Originally written on The Queensbury Rules  |  Last updated 10/23/14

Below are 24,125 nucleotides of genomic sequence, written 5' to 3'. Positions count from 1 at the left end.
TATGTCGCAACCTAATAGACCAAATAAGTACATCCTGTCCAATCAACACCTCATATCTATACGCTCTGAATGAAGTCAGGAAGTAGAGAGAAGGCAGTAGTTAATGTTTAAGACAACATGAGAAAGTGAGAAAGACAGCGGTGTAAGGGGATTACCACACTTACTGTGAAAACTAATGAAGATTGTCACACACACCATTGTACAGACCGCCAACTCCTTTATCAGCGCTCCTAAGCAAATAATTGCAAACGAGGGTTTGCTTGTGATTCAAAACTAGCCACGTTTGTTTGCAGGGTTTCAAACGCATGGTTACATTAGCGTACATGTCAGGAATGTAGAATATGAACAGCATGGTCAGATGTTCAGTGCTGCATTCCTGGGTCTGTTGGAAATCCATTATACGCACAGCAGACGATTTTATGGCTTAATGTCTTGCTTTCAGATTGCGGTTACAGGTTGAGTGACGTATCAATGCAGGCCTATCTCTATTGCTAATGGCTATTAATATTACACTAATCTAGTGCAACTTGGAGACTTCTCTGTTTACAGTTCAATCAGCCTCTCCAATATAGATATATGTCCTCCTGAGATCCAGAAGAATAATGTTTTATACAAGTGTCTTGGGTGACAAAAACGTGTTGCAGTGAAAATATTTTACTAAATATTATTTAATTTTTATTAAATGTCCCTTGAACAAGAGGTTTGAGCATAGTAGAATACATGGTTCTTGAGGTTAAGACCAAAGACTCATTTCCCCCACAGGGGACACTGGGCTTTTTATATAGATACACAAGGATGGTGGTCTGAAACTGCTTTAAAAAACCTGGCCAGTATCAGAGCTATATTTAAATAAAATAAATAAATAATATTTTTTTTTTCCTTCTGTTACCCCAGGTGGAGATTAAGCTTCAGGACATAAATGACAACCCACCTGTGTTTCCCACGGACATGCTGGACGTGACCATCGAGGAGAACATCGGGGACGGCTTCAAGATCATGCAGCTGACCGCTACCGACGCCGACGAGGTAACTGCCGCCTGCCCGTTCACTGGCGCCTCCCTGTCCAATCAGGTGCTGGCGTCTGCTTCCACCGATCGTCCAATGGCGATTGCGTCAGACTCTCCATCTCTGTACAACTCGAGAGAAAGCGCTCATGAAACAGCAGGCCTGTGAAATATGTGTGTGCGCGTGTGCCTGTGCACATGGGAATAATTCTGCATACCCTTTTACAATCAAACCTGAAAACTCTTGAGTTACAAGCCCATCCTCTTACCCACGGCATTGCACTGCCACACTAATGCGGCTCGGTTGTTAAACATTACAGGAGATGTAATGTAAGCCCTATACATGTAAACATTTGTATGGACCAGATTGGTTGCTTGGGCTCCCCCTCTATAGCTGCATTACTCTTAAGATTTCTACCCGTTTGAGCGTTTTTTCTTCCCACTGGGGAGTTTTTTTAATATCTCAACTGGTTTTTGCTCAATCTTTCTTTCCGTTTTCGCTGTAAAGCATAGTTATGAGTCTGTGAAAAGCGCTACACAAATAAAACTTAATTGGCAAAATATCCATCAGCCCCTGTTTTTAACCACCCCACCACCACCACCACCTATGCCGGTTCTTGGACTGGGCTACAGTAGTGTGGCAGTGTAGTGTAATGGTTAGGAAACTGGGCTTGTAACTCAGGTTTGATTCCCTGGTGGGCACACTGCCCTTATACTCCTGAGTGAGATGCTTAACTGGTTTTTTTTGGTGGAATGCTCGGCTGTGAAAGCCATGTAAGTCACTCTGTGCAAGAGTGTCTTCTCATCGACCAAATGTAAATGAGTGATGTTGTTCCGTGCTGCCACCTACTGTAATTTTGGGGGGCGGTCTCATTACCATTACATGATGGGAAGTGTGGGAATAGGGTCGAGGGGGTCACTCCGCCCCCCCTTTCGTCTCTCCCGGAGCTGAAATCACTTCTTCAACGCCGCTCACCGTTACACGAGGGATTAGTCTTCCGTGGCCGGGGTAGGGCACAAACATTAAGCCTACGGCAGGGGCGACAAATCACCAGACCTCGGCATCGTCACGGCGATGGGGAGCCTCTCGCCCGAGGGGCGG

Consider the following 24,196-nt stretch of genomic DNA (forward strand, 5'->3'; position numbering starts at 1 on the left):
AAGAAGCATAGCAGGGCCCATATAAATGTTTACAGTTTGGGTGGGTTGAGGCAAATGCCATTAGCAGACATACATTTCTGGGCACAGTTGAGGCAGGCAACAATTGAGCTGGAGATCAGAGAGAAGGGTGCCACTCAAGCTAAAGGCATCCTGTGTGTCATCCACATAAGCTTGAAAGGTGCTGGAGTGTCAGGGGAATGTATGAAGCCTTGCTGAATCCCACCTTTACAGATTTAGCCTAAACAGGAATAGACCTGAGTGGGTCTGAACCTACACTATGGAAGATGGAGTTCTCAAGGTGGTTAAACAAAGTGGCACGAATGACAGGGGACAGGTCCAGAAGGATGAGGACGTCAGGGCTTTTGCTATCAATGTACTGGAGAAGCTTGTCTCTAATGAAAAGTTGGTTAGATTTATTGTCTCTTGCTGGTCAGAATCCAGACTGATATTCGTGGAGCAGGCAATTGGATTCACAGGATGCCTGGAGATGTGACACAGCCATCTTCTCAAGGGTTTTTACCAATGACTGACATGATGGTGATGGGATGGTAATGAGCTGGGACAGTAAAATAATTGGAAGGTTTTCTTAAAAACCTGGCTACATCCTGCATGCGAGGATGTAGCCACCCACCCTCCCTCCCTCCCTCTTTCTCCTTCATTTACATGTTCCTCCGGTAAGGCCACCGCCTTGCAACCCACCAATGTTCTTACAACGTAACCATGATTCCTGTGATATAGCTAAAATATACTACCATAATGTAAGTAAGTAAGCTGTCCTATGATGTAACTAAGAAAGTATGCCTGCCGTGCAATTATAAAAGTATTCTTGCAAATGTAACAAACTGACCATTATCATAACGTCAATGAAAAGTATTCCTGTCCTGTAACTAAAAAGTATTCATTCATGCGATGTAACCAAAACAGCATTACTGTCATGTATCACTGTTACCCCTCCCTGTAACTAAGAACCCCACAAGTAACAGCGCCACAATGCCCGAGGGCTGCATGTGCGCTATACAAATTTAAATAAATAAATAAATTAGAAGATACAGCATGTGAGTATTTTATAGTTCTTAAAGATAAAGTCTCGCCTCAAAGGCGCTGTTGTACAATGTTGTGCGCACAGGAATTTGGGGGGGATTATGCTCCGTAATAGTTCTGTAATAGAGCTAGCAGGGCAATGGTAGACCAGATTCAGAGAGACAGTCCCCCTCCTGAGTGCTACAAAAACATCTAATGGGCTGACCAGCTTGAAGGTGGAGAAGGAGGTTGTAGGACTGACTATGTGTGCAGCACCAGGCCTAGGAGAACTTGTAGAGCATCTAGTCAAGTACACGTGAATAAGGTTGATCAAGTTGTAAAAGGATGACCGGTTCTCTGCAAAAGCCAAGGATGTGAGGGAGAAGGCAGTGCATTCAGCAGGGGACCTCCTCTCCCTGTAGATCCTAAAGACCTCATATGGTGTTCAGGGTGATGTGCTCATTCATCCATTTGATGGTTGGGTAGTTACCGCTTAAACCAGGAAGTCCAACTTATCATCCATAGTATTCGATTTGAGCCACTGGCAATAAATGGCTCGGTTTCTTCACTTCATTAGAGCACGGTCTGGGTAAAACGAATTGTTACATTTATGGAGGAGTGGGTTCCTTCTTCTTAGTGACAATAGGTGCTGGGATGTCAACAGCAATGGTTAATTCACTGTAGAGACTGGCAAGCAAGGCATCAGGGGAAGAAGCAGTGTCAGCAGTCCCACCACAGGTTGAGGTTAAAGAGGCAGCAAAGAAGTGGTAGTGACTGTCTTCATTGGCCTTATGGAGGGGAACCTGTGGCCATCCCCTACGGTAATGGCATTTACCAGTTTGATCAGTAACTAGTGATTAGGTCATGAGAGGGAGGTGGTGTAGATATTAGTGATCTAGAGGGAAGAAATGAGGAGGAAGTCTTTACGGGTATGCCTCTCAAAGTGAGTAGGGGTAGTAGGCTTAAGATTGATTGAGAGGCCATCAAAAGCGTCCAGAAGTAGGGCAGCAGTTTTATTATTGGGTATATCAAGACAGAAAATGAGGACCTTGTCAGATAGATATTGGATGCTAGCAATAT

(Aug 11, 2012; London, United Kingdom; Shiming Zou [CHN] celebrates after receiving his gold medal after winning the men's light fly 49k final bout during the London 2012 Olympic Games at ExCeL. Credit: Andrew Weber-USA TODAY Sports) Quickly, name a few of the most difficult or loathsome professions in the history of history. Sin-eater, coal miner, chimney sweep. Perhaps a gong farmer. When the words "boxer" or "fighter" are tossed into the discussion, your average person would likely think of a Muhammad Ali, or a Mike Tyson, or someone else with a similarly huge name, and dismiss the idea. Those guys made armloads of money and commanded global attention while double-fisting drinks with little umbrellas in them and living large, didn't they? The reality for most fighters is a low income existence with not much to show for it at the finish. And on top of that, they got punched in the face repeatedly for their effort. How many fighters get their hand wraps taken off after their first serious sparring session and think, "This seems like an easy way to not become rich?" A safe assumption is that, upon choosing to become a fighter, most have a hankering to be great. The sugar plum fairy dancing in the head of nearly every amateur fighter is Olympic gold drapery, and your average professional fighter's fairytale ends with winning a world title. Two-time Chinese Olympic gold medalist Zou Shiming plants roots in the pro leagues this weekend against Jesus Ortega in Macau. And while Shiming seems to be serving as the key to unlocking a potentially enormous boxing market in China more than anything else, one can't help but wonder what exactly will come of his pro career, or what the odds of him winning a major belt will be. ******* It's a bit soon to apply the 2012 Olympics toward the discussion, so they haven't been factored in to the following analysis. In 23 separate Olympic games that included boxing, 893 medals were earned. Of those 893, 229 medals were of the gold variety, and won by 223 individuals. And of those 223, 38 would go on to win a recognized world title belt. In other words, Olympic gold medalists statistically have a 17 percent chance of becoming a major belt-holder. Through the first nine Olympic boxing games (1904-1952), only five gold medalists would on to win world titles in the pro ranks: Frankie Genaro, Fidel LaBarba, Jackie Fields, Pascual Perez and Floyd Patterson. Additionally, the first 14 Olympic boxing games produced only 10 future titlists. The other 28 have all come since 1976 -- the year considered by many to be the United States' best year for Olympic boxing. 1976 was also the first year to produce more than two future titlists. Why, then, despite the fact that amateur boxing more resembled pro fighting at that time, do the Olympics seem to spit out future champions at a higher rate? More weight divisions and a generally easier road to winning a belt? A different type of promotion for gold medalists? Television? Indeed a gold medal wasn't much of a belt notch until Floyd Patterson followed up on his 1952 podium stay by capturing the vacant heavyweight title four years later. In his second defense, he threw a bone to '56 gold medalist Pete Rademacher in the latter's pro debut, and the large, honey-colored pendant became just a tad more important to promotion. But the term "golden boy," specifically in reference to a former Olympic gold medalist in the paid ranks, got a serious push when the likeable Ray Leonard moved along quickly following his showing in 1976. The 1976 Olympics proved to be a watershed moment for Olympic boxing in more ways than one. The U.S. won four gold medals, but came close to taking home six that year, and the bronze winner at heavyweight, John Tate, would've been another number on the "future belt-holder" list. Maybe the value of a belt was cheapened a bit at that point, however. The U.S., and 64 other countries, boycotted the 1980 Olympics, and by the time the '84 Games were done, Larry Holmes was a few months away from helping to legitimize a new sanctioning organization in the IBF. And every Olympics from 1976 to 2004 produced two or more future champs. Yet another sanctioning body would emerge as worthy of consideration in the late 1980s and early 1990s, and it's debatable whether or not the WBO had gained serious recognition when 1984 Italian "Golden Boy" Maurizio Stecca won the organization's inaugural featherweight belt. Nevertheless, Zou Shiming enters the realm of fighting for money at a time when there are likely more "legitimate" belts to win than ever. They range from regular to super, and even on to silver. There are more weight classes than ever, and more multiple-division champions than ever in recent years. If there were a great time for Shiming to turn pro and hope to win a belt, it would be now. Even if the cynical view is to be assumed true, and Zou Shiming is simply a pawn in a game of "100 Million Viewer Pyramid," he still has a serious amateur pedigree to consider. And while great fighters like Billy Conn, Dwight Qawi, Rocky Marciano and more had little or no amateur experience, thriving on an international stage, in today's sport, seems to be a better predictor of potential than not. It remains to be seen what dropping the headgear and changing the scoring system do to that dynamic, if anything, though. Until the transition from the amateurs to the pros can be made easier and more seamless, a lingering skepticism will probably haunt the men and women who seek waistline immortality. In Zou Shiming's case, however, the doubt springs from a source called "reality." Even before signing on to turn pro, Shiming had an awkward, sneaky counterpuncher's style. Lost, though, is the sharp offensive craft of a Joel Casamayor or even Amir Khan, and in its place an array of wide hooks, eccentric uppercuts and questionable defense. A cocky foot shuffle when pegged solid may capture the attention of the crowd, but it won't single-handedly win a professional bout in a fair world. At 32, Shiming's somewhat advanced age will add an extra booster to his career trajectory. As a flyweight, the current depth of the division could work for him, or the history of it could work against him. It's as if Shiming is caught between the ease with which belts are seized upon in the current era, and the difficulty of winning and keeping a belt in such a division. There's a good chance that his opponent, Jesus Ortega, just won't even be able to offer up a stiff test, much less prove or disprove any prediction based on rough statistics. Zou Shiming is headlining a card with action fighters Juan Francisco Estrada and Evgeny Gradovich on the undercard for a reason. He might be moved quicker than average, but not so quickly that he'll be in any title picture all that soon. Will Shiming bump the likelihood of a gold medalist winning a belt up from 17 percent in the coming years? It's possible, but if Top Rank is able to grab the attention of the Chinese market, will it matter? Oddly enough, Zou Shiming's pugilistic upbringing compares to that of children in general in today's hyper-connected age; every milestone is documented, uploaded, downloaded and shared. Should Shiming keep winning, he may be the one of the first fighters to have every single one of his fights easily available on video. The consensus seems to be that Shiming won't last into his belted days. Until then, it's a gamble.